DEAR DR. FOX: This summer, we had a bad time with fleas on our two cats. I know I should not be letting them outdoors, as you say, and we will be doing our best to get rid of the fleas and keep the cats indoors from now on.
My neighbor has a dog who wore a flea collar and got sick (vomiting), so she took it off. What do you advise to keep fleas and ticks off our pets? -- L.P., St. Louis, Missouri
DEAR L.P.: Check my website (drfoxvet.net) for my article on preventing fleas and other biting insects without resorting to potentially harmful insecticides, and the new article “Companion Animal Risks of Flea and Tick Insecticides.”
Most of the current products on the market being sold to kill fleas, ticks and other insects on dogs and cats should be avoided -- for long-term and preventive use -- for animal and public health and environmental reasons. I’ve done an assessment of their documented insecticidal action and incidence of harmful side-effects. Their short-term use in emergency situations of confirmed insect presence may be justified, with caution, when all other control measures have failed.
The public has been brainwashed, in my opinion, into accepting various oral, locally applied and collar-impregnated insecticides as safe and effective ways to control fleas and ticks. But cats in particular, and small dogs, old dogs and those with various health issues, are at risk from developing acute and chronic adverse reactions to these products.
Over 44,000 reports of adverse reactions to topical anti-flea and tick products were compiled by the U.S. government’s Environmental Protection Agency in 2008. The division of regulatory and approval authority between the Food and Drug Administration and the EPA facilitates the divisiveness and irresponsibility evident in the continued marketing of many of these products -- even after the sellers and manufacturers have been informed of thousands of adverse reactions and many fatalies in dogs and cats.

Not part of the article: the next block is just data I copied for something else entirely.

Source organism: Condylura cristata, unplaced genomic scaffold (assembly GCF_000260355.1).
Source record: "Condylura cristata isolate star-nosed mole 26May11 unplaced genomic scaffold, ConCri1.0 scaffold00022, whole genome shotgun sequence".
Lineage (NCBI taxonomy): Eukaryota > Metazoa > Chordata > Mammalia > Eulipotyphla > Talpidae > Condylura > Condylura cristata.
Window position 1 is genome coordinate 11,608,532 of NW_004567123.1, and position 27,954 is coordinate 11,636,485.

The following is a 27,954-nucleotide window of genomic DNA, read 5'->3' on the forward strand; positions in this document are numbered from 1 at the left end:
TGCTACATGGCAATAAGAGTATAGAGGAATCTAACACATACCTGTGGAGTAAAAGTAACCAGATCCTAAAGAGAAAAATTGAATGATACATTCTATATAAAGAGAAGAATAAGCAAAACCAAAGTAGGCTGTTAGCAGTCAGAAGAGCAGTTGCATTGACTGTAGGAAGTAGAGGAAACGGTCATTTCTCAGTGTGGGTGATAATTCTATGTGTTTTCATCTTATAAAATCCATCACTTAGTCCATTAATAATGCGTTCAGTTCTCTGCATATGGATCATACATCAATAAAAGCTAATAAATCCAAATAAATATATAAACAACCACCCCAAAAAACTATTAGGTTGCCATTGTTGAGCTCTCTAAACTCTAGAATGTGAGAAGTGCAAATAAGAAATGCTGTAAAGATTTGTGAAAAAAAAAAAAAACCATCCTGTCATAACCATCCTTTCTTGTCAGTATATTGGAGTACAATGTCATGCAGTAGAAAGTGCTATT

The fundamental question of the health consequences of long-term/lifetime use of these insecticides on companion animals has not been addressed by the manufacturers, but may be a significant factor in the rising incidence of cancer and other chronic, degenerative and systemic diseases in dogs and cats. It should be noted that fleas and ticks carrying disease could infect dogs and cats on whom they feed before they are killed by these chemicals, and that flea bites trigger allergic reactions in many animals.
I would like details from readers whose animals have had adverse reactions to these products.
DEAR DR. FOX: The recent announcement of a $5 million lawsuit against Ainsworth’s Rachael Ray pet food got my attention. When we first adopted our rescued Jack Russell, he was on a grain-free salmon diet, which I initially continued. However, on a trip out of the country, we found ourselves without enough food to last, so a friend gave us a bag of Rachael Ray Nutrish.
I mixed his salmon food for a few days until our guy was totally on Nutrish. I immediately noticed his previously soft, loose, light-colored poop was harder and a darker normal color. (I had discussed his poop with the vet previously, and she had already suggested a change in diet.) I was very delighted at this change. He did well on this food, and his coat, eyes and skin are very healthy. Ainsworth has a very good history of finding a healthy, natural balance in dog food, so I had no problem switching.